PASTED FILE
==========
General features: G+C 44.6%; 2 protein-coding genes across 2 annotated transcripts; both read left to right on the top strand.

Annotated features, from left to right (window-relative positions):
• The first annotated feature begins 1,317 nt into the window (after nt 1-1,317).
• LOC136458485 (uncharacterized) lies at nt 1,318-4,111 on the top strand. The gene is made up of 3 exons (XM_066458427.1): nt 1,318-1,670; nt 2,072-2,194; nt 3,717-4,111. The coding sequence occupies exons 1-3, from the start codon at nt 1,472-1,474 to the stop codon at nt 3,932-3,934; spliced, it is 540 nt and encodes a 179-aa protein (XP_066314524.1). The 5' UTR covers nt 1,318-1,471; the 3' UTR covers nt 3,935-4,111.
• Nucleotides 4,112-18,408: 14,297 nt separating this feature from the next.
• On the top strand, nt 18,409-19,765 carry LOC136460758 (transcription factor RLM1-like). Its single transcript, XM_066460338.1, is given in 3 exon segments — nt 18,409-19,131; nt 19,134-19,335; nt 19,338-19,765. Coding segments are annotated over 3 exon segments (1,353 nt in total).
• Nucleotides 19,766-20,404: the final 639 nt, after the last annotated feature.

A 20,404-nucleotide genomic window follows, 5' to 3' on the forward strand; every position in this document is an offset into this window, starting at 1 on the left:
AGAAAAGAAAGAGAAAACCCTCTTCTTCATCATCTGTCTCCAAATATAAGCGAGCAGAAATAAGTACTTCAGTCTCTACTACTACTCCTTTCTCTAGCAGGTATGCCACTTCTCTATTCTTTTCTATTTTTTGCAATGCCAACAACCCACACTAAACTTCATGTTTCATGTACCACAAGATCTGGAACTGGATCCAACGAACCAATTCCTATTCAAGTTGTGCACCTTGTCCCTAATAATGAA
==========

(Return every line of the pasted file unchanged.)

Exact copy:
General features: G+C 44.6%; 2 protein-coding genes across 2 annotated transcripts; both read left to right on the top strand.

Annotated features, from left to right (window-relative positions):
• The first annotated feature begins 1,317 nt into the window (after nt 1-1,317).
• LOC136458485 (uncharacterized) lies at nt 1,318-4,111 on the top strand. The gene is made up of 3 exons (XM_066458427.1): nt 1,318-1,670; nt 2,072-2,194; nt 3,717-4,111. The coding sequence occupies exons 1-3, from the start codon at nt 1,472-1,474 to the stop codon at nt 3,932-3,934; spliced, it is 540 nt and encodes a 179-aa protein (XP_066314524.1). The 5' UTR covers nt 1,318-1,471; the 3' UTR covers nt 3,935-4,111.
• Nucleotides 4,112-18,408: 14,297 nt separating this feature from the next.
• On the top strand, nt 18,409-19,765 carry LOC136460758 (transcription factor RLM1-like). Its single transcript, XM_066460338.1, is given in 3 exon segments — nt 18,409-19,131; nt 19,134-19,335; nt 19,338-19,765. Coding segments are annotated over 3 exon segments (1,353 nt in total).
• Nucleotides 19,766-20,404: the final 639 nt, after the last annotated feature.

A 20,404-nucleotide genomic window follows, 5' to 3' on the forward strand; every position in this document is an offset into this window, starting at 1 on the left:
AGAAAAGAAAGAGAAAACCCTCTTCTTCATCATCTGTCTCCAAATATAAGCGAGCAGAAATAAGTACTTCAGTCTCTACTACTACTCCTTTCTCTAGCAGGTATGCCACTTCTCTATTCTTTTCTATTTTTTGCAATGCCAACAACCCACACTAAACTTCATGTTTCATGTACCACAAGATCTGGAACTGGATCCAACGAACCAATTCCTATTCAAGTTGTGCACCTTGTCCCTAATAATGAA